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Cases: How The Great Metropolitan Cities Maintain Their Healthy City

Hong Kong

Hong Kong has one of the highest population densities of any city in the world combined with one of the wealthiest: gross national income per capita is $45,090 (£28,115). With every square foot of real estate at a premium, people tend to stay out of the home to socialise; local restaurants become neighbourhood living rooms. According to LSE Cities, nearly 45% of all trips in Hong Kong are made on foot. All of which lends itself to a very healthy lifestyle. Hong Kong also has high life expectancy (and actually, it’s one of the world’s highest); it is at 82.5. Hong Kong has a high number of registered doctors – 12,818 to be precise, at the end of 2011, which is a ratio of 1:554 of the population.

Tokyo, Japan

Tokyo Healthy City (population approximately 13 million people) provides an example of a megacity’s approach to building healthy public policy. The action plan for Tokyo Healthy City entitled “Towards Healthy City Tokyo - Our Action Plan for Health Promotion” was adopted in 1993 by the Tokyo Citizens’ Council for Health Promotion and endorsed by municipal governments. This plan defined priority areas for action, roles of citizens and the public and private sectors, and proposed strategies for action.

Having arguably the world's best public transport systems leads to healthier lifestyles and (relatively) lower Greenhouse Gas Emissions (GGE). According to the London School of Economics professor Ricky Burdett: "The average commute in Tokyo takes one hour, whereas Sao Paulo and Mexico City, which are smaller populations but enormous cities, have average commuting times of four hours". Japan's life expectancy remains the highest in the world.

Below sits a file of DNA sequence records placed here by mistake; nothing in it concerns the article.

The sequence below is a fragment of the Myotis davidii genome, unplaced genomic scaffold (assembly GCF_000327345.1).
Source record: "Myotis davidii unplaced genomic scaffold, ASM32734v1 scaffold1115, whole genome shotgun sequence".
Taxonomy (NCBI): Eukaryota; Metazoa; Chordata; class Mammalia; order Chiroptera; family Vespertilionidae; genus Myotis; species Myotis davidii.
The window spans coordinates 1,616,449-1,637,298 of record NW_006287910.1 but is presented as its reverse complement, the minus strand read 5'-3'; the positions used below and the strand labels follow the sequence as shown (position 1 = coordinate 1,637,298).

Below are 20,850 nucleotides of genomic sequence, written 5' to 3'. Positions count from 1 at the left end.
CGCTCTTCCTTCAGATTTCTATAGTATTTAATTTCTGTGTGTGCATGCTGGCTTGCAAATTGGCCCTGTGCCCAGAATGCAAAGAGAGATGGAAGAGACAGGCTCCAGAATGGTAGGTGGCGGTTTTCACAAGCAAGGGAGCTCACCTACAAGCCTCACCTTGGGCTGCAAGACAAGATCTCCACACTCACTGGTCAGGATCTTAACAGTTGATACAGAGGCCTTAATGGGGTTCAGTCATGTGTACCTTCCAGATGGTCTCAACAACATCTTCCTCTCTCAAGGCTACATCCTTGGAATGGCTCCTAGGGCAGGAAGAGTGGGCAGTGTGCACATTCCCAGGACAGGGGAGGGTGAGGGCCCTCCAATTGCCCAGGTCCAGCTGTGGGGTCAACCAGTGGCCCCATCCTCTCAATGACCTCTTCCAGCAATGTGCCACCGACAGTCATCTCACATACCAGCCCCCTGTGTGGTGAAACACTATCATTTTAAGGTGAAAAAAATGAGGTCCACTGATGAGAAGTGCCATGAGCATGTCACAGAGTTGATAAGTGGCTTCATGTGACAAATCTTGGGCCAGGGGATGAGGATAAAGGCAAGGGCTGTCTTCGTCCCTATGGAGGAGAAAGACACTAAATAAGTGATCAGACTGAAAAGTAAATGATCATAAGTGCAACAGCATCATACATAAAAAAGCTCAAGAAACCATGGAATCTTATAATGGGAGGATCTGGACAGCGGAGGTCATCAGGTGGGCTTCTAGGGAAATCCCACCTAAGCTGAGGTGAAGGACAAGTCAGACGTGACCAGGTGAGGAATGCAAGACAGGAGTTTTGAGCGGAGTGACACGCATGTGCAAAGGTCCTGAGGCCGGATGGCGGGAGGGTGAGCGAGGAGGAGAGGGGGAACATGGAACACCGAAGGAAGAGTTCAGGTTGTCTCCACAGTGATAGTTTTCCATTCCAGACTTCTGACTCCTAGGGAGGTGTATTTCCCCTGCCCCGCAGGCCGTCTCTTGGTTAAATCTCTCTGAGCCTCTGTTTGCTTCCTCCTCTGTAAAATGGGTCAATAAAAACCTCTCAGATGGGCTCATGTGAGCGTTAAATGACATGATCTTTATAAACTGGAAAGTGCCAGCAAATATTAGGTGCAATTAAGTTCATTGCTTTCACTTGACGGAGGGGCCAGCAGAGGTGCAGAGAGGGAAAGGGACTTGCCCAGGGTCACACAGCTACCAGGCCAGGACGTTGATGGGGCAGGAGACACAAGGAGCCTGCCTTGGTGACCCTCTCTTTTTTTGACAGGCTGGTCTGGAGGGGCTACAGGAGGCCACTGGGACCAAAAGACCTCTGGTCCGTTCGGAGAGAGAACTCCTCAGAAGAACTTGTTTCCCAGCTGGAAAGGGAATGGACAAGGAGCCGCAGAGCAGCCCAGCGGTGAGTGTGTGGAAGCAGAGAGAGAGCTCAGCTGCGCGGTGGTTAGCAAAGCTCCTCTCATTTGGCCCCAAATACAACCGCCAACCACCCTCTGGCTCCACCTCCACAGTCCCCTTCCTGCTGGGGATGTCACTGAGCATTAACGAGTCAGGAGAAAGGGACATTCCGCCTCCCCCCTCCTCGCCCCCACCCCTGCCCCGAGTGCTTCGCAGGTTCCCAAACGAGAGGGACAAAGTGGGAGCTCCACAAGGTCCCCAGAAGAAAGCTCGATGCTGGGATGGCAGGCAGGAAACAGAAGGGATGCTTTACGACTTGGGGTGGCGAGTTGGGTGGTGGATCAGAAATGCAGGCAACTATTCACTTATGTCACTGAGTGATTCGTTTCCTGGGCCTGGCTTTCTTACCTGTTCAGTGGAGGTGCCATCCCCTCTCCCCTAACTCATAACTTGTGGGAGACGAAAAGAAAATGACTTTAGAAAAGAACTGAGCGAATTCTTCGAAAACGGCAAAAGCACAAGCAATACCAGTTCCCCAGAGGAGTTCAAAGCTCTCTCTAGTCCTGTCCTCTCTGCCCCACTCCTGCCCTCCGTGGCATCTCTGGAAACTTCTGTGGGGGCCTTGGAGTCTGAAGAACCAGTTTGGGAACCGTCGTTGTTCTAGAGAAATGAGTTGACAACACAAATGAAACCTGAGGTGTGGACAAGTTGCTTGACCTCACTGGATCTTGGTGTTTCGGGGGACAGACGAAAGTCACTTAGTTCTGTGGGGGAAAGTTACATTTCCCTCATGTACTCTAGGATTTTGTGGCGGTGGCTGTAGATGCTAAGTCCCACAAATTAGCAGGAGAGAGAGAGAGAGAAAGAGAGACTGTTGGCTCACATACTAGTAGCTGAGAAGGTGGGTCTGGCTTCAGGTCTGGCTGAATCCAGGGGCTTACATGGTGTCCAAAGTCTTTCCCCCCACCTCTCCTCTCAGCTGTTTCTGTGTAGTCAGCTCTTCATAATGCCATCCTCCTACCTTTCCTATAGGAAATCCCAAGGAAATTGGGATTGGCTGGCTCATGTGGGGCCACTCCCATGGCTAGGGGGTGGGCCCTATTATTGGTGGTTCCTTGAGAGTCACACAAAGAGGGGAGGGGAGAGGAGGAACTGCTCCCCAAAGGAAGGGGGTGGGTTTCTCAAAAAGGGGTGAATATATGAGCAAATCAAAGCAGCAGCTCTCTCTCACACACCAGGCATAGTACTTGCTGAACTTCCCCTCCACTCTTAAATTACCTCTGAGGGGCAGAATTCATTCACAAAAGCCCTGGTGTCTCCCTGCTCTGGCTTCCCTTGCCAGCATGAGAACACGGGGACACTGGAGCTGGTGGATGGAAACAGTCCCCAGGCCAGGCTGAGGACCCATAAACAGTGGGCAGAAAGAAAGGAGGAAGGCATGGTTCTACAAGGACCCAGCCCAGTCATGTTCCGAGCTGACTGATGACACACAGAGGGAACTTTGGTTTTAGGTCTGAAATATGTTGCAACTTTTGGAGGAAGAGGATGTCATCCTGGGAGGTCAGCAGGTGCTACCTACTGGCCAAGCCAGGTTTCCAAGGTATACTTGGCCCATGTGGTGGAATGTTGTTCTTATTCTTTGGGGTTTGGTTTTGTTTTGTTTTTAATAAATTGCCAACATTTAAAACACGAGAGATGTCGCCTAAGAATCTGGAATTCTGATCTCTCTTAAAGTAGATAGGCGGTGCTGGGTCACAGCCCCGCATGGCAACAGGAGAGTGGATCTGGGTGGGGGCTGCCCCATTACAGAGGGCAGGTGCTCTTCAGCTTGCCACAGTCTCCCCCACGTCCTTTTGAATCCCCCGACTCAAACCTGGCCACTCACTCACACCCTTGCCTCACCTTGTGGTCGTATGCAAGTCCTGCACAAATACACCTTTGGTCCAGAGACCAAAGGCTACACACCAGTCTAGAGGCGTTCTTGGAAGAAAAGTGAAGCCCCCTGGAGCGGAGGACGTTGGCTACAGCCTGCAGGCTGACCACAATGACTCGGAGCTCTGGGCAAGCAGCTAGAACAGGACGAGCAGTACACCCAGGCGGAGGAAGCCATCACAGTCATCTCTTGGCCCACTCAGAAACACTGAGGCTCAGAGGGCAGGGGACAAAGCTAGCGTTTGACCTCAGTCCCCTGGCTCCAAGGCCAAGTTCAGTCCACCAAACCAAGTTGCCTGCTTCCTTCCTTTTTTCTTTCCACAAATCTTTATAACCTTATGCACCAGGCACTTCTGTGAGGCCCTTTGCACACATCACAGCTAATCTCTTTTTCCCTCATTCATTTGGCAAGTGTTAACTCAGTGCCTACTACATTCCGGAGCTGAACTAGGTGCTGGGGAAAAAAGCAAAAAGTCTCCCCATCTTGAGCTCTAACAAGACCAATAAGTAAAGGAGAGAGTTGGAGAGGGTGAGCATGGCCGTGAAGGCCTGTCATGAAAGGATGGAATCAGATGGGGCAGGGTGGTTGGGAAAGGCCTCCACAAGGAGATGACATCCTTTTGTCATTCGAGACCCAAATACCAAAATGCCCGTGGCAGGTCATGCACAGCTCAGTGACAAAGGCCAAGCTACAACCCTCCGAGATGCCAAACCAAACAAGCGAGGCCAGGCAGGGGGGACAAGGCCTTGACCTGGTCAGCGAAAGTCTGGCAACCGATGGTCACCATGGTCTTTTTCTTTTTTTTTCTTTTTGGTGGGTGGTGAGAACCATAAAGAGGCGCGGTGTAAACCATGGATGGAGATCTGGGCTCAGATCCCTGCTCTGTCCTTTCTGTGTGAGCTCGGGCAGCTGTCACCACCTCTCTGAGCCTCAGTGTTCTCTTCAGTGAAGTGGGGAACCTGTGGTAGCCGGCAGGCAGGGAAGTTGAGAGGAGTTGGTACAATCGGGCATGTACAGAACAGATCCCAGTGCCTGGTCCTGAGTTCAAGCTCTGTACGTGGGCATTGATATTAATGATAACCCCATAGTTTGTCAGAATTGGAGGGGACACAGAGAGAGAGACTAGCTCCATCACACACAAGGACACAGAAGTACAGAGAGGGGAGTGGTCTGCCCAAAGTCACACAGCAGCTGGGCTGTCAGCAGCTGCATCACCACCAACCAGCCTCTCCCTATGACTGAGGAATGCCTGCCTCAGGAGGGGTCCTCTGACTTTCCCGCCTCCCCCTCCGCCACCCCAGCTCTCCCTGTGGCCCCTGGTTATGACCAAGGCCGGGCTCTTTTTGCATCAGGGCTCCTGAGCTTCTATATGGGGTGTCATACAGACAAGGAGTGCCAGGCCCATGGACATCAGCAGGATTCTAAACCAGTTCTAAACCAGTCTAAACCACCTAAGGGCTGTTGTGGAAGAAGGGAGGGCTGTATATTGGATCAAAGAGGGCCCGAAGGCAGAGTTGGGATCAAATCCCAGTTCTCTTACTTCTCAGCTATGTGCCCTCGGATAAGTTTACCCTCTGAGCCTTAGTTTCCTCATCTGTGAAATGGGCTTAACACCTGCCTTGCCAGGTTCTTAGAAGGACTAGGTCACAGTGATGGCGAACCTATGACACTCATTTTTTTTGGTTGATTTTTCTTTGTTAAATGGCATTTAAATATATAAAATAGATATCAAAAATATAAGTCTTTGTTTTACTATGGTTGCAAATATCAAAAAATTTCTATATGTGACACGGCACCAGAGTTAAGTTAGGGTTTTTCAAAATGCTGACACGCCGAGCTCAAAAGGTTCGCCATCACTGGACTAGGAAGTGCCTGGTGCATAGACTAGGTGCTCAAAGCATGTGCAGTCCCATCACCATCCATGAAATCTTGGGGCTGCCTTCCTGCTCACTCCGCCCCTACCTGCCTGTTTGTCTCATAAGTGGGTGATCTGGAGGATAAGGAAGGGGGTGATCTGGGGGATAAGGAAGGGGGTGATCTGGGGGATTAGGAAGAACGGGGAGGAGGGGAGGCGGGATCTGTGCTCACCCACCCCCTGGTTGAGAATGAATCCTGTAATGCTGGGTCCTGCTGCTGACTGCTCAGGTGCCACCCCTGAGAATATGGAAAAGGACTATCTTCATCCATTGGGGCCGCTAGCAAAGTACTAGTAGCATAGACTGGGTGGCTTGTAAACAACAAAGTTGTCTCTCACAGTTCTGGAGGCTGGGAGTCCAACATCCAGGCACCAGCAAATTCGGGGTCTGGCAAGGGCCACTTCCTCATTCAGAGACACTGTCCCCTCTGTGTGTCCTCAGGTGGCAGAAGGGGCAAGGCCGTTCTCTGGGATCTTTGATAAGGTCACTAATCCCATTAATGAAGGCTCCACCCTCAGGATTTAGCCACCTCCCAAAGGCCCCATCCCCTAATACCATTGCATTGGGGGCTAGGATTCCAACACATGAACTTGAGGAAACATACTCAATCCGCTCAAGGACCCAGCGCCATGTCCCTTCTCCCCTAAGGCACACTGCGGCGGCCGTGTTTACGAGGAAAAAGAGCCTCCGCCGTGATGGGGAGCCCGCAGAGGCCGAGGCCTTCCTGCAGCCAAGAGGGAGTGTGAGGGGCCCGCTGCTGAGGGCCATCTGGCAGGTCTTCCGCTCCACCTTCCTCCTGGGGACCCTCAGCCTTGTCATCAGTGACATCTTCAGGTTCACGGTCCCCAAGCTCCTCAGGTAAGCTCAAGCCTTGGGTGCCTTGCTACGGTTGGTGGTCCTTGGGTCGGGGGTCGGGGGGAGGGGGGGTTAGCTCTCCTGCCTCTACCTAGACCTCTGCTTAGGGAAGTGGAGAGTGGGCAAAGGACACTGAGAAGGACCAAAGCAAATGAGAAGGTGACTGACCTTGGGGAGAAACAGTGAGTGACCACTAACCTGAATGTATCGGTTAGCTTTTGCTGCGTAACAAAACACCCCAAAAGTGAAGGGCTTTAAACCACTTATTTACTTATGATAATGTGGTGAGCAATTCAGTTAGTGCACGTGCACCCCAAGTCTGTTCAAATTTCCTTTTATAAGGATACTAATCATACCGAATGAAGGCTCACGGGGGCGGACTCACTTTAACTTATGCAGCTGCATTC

Sydney, Australia

Sydney tops the LSE’s Metropolitan Wellbeing index for its quality of education whilst also coming in the top 10 for health and top 20 for wealth. Sydney is the embodiment of a healthy outdoor culture that many cities want to be but few actually manage because Sydney has a high level of sports clubs and facilities, parks and beaches, and Sydney also has good weather virtually all year round. Sydney is still working at 20.000 new street trees that planned to be planted to increase urban canopy by 50% by 2039, an investment in bicycle infrastructure has seen bike trips triple in peak periods, and a retro-fitting programme of City buildings has seen GGE reduce by 18%, with a plan to hit 70% over the next 20 years.

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